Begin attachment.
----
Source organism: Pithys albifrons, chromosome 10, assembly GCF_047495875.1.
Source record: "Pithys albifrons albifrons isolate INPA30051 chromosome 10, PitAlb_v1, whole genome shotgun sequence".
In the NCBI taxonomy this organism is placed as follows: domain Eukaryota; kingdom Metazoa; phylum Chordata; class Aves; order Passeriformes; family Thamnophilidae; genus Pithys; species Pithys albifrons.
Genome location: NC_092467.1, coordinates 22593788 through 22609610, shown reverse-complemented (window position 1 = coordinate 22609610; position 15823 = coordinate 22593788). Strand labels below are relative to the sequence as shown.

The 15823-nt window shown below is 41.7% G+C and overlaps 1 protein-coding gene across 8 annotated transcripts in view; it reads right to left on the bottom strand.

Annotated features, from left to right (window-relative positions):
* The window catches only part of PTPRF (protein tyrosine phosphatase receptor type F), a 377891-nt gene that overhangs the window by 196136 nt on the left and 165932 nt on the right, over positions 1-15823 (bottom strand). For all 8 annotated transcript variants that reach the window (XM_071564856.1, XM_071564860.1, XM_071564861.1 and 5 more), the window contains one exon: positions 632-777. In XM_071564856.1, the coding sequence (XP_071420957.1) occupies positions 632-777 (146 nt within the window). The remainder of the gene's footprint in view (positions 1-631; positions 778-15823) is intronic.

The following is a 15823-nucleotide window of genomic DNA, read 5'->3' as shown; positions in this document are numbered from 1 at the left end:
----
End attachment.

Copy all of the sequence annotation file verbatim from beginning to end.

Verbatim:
Source organism: Pithys albifrons, chromosome 10, assembly GCF_047495875.1.
Source record: "Pithys albifrons albifrons isolate INPA30051 chromosome 10, PitAlb_v1, whole genome shotgun sequence".
In the NCBI taxonomy this organism is placed as follows: domain Eukaryota; kingdom Metazoa; phylum Chordata; class Aves; order Passeriformes; family Thamnophilidae; genus Pithys; species Pithys albifrons.
Genome location: NC_092467.1, coordinates 22593788 through 22609610, shown reverse-complemented (window position 1 = coordinate 22609610; position 15823 = coordinate 22593788). Strand labels below are relative to the sequence as shown.

The 15823-nt window shown below is 41.7% G+C and overlaps 1 protein-coding gene across 8 annotated transcripts in view; it reads right to left on the bottom strand.

Annotated features, from left to right (window-relative positions):
* The window catches only part of PTPRF (protein tyrosine phosphatase receptor type F), a 377891-nt gene that overhangs the window by 196136 nt on the left and 165932 nt on the right, over positions 1-15823 (bottom strand). For all 8 annotated transcript variants that reach the window (XM_071564856.1, XM_071564860.1, XM_071564861.1 and 5 more), the window contains one exon: positions 632-777. In XM_071564856.1, the coding sequence (XP_071420957.1) occupies positions 632-777 (146 nt within the window). The remainder of the gene's footprint in view (positions 1-631; positions 778-15823) is intronic.

The following is a 15823-nucleotide window of genomic DNA, read 5'->3' as shown; positions in this document are numbered from 1 at the left end: